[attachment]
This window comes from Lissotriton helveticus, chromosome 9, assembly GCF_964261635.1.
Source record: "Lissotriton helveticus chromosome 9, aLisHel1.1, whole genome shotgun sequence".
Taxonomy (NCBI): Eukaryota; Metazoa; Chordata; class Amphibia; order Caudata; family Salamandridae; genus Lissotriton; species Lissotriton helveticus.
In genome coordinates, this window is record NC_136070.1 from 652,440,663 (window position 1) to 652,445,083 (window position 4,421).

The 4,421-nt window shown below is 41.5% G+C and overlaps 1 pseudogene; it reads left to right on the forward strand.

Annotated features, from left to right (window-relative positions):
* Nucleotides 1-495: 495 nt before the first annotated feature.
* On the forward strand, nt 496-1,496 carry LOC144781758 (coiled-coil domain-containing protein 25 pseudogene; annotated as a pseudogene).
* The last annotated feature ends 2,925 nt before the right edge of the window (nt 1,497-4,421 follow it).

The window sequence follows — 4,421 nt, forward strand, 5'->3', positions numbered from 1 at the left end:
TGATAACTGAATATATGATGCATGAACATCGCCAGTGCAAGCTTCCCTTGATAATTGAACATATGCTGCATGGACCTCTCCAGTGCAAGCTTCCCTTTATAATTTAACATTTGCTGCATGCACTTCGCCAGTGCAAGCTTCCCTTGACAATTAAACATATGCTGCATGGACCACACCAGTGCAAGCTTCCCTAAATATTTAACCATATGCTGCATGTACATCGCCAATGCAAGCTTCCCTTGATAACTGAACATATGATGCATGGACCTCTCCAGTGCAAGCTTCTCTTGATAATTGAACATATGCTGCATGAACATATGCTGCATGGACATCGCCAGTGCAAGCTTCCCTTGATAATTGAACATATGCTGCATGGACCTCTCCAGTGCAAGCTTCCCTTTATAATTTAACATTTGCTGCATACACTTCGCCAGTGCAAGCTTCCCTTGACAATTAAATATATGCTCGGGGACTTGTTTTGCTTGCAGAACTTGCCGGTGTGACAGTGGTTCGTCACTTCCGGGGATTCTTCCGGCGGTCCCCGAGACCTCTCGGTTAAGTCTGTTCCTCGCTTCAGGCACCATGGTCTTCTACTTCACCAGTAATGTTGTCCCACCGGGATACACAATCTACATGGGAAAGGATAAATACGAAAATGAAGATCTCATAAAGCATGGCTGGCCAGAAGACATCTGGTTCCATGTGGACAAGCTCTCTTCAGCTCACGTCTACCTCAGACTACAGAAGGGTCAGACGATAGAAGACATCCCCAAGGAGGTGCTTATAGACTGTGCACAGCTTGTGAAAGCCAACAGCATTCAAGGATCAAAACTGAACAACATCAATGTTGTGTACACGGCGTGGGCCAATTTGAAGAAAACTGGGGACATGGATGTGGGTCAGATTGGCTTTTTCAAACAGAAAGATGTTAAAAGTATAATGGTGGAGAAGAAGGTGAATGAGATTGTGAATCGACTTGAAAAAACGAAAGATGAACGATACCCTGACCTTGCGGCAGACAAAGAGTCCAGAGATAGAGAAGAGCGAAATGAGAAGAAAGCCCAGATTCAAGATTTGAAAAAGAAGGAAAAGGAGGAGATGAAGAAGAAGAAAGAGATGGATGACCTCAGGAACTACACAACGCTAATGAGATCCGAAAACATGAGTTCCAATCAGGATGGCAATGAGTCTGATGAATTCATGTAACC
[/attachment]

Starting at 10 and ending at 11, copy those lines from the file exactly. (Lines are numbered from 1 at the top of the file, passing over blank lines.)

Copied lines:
The window sequence follows — 4,421 nt, forward strand, 5'->3', positions numbered from 1 at the left end:
TGATAACTGAATATATGATGCATGAACATCGCCAGTGCAAGCTTCCCTTGATAATTGAACATATGCTGCATGGACCTCTCCAGTGCAAGCTTCCCTTTATAATTTAACATTTGCTGCATGCACTTCGCCAGTGCAAGCTTCCCTTGACAATTAAACATATGCTGCATGGACCACACCAGTGCAAGCTTCCCTAAATATTTAACCATATGCTGCATGTACATCGCCAATGCAAGCTTCCCTTGATAACTGAACATATGATGCATGGACCTCTCCAGTGCAAGCTTCTCTTGATAATTGAACATATGCTGCATGAACATATGCTGCATGGACATCGCCAGTGCAAGCTTCCCTTGATAATTGAACATATGCTGCATGGACCTCTCCAGTGCAAGCTTCCCTTTATAATTTAACATTTGCTGCATACACTTCGCCAGTGCAAGCTTCCCTTGACAATTAAATATATGCTCGGGGACTTGTTTTGCTTGCAGAACTTGCCGGTGTGACAGTGGTTCGTCACTTCCGGGGATTCTTCCGGCGGTCCCCGAGACCTCTCGGTTAAGTCTGTTCCTCGCTTCAGGCACCATGGTCTTCTACTTCACCAGTAATGTTGTCCCACCGGGATACACAATCTACATGGGAAAGGATAAATACGAAAATGAAGATCTCATAAAGCATGGCTGGCCAGAAGACATCTGGTTCCATGTGGACAAGCTCTCTTCAGCTCACGTCTACCTCAGACTACAGAAGGGTCAGACGATAGAAGACATCCCCAAGGAGGTGCTTATAGACTGTGCACAGCTTGTGAAAGCCAACAGCATTCAAGGATCAAAACTGAACAACATCAATGTTGTGTACACGGCGTGGGCCAATTTGAAGAAAACTGGGGACATGGATGTGGGTCAGATTGGCTTTTTCAAACAGAAAGATGTTAAAAGTATAATGGTGGAGAAGAAGGTGAATGAGATTGTGAATCGACTTGAAAAAACGAAAGATGAACGATACCCTGACCTTGCGGCAGACAAAGAGTCCAGAGATAGAGAAGAGCGAAATGAGAAGAAAGCCCAGATTCAAGATTTGAAAAAGAAGGAAAAGGAGGAGATGAAGAAGAAGAAAGAGATGGATGACCTCAGGAACTACACAACGCTAATGAGATCCGAAAACATGAGTTCCAATCAGGATGGCAATGAGTCTGATGAATTCATGTAACC